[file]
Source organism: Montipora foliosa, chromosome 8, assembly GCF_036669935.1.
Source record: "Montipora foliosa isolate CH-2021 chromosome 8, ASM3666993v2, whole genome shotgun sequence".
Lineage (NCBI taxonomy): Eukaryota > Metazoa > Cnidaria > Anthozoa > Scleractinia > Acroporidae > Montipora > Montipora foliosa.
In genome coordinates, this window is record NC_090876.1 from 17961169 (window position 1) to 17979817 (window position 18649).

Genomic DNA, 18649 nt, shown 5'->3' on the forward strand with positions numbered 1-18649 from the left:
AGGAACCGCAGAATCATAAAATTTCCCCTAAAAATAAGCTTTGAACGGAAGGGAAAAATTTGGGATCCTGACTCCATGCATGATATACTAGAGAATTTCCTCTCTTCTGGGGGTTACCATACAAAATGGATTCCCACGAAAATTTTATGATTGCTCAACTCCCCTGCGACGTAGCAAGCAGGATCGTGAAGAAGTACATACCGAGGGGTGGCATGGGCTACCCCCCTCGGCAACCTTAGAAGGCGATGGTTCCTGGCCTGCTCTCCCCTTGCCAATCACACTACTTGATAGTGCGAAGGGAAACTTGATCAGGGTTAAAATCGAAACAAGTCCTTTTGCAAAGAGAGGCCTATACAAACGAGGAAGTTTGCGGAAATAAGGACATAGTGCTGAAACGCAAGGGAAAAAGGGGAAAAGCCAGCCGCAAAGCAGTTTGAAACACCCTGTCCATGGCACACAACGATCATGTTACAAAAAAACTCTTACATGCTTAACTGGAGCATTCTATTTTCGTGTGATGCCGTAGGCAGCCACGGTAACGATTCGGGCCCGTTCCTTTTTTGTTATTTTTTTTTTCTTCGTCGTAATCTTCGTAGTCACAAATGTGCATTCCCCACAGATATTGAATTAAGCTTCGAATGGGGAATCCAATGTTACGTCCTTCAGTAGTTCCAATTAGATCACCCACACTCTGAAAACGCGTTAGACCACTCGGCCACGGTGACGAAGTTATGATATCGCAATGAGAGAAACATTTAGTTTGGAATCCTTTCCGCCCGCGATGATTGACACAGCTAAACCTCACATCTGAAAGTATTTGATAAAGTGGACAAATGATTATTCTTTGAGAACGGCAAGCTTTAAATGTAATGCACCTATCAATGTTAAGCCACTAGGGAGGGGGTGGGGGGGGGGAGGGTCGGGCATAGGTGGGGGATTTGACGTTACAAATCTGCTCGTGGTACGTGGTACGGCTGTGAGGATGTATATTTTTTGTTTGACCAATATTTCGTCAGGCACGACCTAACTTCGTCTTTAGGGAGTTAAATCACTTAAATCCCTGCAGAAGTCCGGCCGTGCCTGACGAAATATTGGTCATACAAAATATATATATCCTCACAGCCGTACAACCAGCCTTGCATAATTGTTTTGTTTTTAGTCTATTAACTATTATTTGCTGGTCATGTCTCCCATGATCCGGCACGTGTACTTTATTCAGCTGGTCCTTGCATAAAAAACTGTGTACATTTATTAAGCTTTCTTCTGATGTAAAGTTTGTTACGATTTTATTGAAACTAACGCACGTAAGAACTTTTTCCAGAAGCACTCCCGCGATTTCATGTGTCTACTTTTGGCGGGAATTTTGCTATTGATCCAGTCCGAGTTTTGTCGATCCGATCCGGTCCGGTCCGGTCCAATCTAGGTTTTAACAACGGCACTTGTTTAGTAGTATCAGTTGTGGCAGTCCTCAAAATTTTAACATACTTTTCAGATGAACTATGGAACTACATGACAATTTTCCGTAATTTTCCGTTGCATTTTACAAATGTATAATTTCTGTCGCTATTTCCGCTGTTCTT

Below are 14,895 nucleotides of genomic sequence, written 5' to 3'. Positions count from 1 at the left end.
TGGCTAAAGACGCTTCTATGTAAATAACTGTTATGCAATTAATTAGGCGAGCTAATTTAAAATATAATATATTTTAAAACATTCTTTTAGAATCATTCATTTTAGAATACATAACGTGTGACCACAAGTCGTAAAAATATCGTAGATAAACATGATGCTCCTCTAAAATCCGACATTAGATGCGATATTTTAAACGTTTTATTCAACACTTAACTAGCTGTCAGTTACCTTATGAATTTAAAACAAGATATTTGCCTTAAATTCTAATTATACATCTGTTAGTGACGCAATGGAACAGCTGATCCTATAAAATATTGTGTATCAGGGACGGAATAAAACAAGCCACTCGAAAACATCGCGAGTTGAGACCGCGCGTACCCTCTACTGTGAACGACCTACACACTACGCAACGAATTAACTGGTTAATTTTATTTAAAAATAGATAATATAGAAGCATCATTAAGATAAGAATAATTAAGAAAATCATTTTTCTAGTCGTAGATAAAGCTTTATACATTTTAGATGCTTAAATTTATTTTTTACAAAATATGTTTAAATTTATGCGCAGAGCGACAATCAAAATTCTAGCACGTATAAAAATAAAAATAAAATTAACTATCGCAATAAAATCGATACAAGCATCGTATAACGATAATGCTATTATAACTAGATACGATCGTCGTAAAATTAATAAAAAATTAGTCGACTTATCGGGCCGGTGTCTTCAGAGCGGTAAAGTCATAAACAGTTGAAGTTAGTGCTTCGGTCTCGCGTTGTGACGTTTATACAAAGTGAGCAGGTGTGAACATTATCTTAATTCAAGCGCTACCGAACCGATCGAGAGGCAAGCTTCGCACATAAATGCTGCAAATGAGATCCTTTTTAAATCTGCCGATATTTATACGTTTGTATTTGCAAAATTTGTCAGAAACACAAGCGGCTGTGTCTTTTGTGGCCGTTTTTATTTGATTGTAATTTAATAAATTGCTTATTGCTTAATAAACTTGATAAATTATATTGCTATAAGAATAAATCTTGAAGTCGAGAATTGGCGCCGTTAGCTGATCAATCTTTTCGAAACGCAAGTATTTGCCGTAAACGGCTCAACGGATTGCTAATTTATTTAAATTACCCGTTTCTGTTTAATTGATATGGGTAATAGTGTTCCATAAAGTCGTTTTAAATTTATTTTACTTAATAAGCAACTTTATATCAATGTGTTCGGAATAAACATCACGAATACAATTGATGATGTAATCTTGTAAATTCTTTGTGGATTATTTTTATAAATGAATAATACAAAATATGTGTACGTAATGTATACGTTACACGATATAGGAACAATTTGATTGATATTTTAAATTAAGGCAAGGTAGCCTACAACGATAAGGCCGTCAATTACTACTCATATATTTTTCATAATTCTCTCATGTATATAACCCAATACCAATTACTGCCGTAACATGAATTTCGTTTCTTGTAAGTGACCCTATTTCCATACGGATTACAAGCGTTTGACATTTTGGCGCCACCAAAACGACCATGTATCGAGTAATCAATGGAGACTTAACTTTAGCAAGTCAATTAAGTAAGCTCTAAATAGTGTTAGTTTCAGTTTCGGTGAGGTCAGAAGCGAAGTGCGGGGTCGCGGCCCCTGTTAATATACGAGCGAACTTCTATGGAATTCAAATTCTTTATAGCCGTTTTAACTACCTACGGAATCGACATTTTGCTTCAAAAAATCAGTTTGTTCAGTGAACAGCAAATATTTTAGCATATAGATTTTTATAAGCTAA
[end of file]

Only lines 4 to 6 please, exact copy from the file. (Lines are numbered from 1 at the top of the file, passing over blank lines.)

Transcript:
In genome coordinates, this window is record NC_090876.1 from 17961169 (window position 1) to 17979817 (window position 18649).

Genomic DNA, 18649 nt, shown 5'->3' on the forward strand with positions numbered 1-18649 from the left:
AGGAACCGCAGAATCATAAAATTTCCCCTAAAAATAAGCTTTGAACGGAAGGGAAAAATTTGGGATCCTGACTCCATGCATGATATACTAGAGAATTTCCTCTCTTCTGGGGGTTACCATACAAAATGGATTCCCACGAAAATTTTATGATTGCTCAACTCCCCTGCGACGTAGCAAGCAGGATCGTGAAGAAGTACATACCGAGGGGTGGCATGGGCTACCCCCCTCGGCAACCTTAGAAGGCGATGGTTCCTGGCCTGCTCTCCCCTTGCCAATCACACTACTTGATAGTGCGAAGGGAAACTTGATCAGGGTTAAAATCGAAACAAGTCCTTTTGCAAAGAGAGGCCTATACAAACGAGGAAGTTTGCGGAAATAAGGACATAGTGCTGAAACGCAAGGGAAAAAGGGGAAAAGCCAGCCGCAAAGCAGTTTGAAACACCCTGTCCATGGCACACAACGATCATGTTACAAAAAAACTCTTACATGCTTAACTGGAGCATTCTATTTTCGTGTGATGCCGTAGGCAGCCACGGTAACGATTCGGGCCCGTTCCTTTTTTGTTATTTTTTTTTTCTTCGTCGTAATCTTCGTAGTCACAAATGTGCATTCCCCACAGATATTGAATTAAGCTTCGAATGGGGAATCCAATGTTACGTCCTTCAGTAGTTCCAATTAGATCACCCACACTCTGAAAACGCGTTAGACCACTCGGCCACGGTGACGAAGTTATGATATCGCAATGAGAGAAACATTTAGTTTGGAATCCTTTCCGCCCGCGATGATTGACACAGCTAAACCTCACATCTGAAAGTATTTGATAAAGTGGACAAATGATTATTCTTTGAGAACGGCAAGCTTTAAATGTAATGCACCTATCAATGTTAAGCCACTAGGGAGGGGGTGGGGGGGGGGAGGGTCGGGCATAGGTGGGGGATTTGACGTTACAAATCTGCTCGTGGTACGTGGTACGGCTGTGAGGATGTATATTTTTTGTTTGACCAATATTTCGTCAGGCACGACCTAACTTCGTCTTTAGGGAGTTAAATCACTTAAATCCCTGCAGAAGTCCGGCCGTGCCTGACGAAATATTGGTCATACAAAATATATATATCCTCACAGCCGTACAACCAGCCTTGCATAATTGTTTTGTTTTTAGTCTATTAACTATTATTTGCTGGTCATGTCTCCCATGATCCGGCACGTGTACTTTATTCAGCTGGTCCTTGCATAAAAAACTGTGTACATTTATTAAGCTTTCTTCTGATGTAAAGTTTGTTACGATTTTATTGAAACTAACGCACGTAAGAACTTTTTCCAGAAGCACTCCCGCGATTTCATGTGTCTACTTTTGGCGGGAATTTTGCTATTGATCCAGTCCGAGTTTTGTCGATCCGATCCGGTCCGGTCCGGTCCAATCTAGGTTTTAACAACGGCACTTGTTTAGTAGTATCAGTTGTGGCAGTCCTCAAAATTTTAACATACTTTTCAGATGAACTATGGAACTACATGACAATTTTCCGTAATTTTCCGTTGCATTTTACAAATGTATAATTTCTGTCGCTATTTCCGCTGTTCTT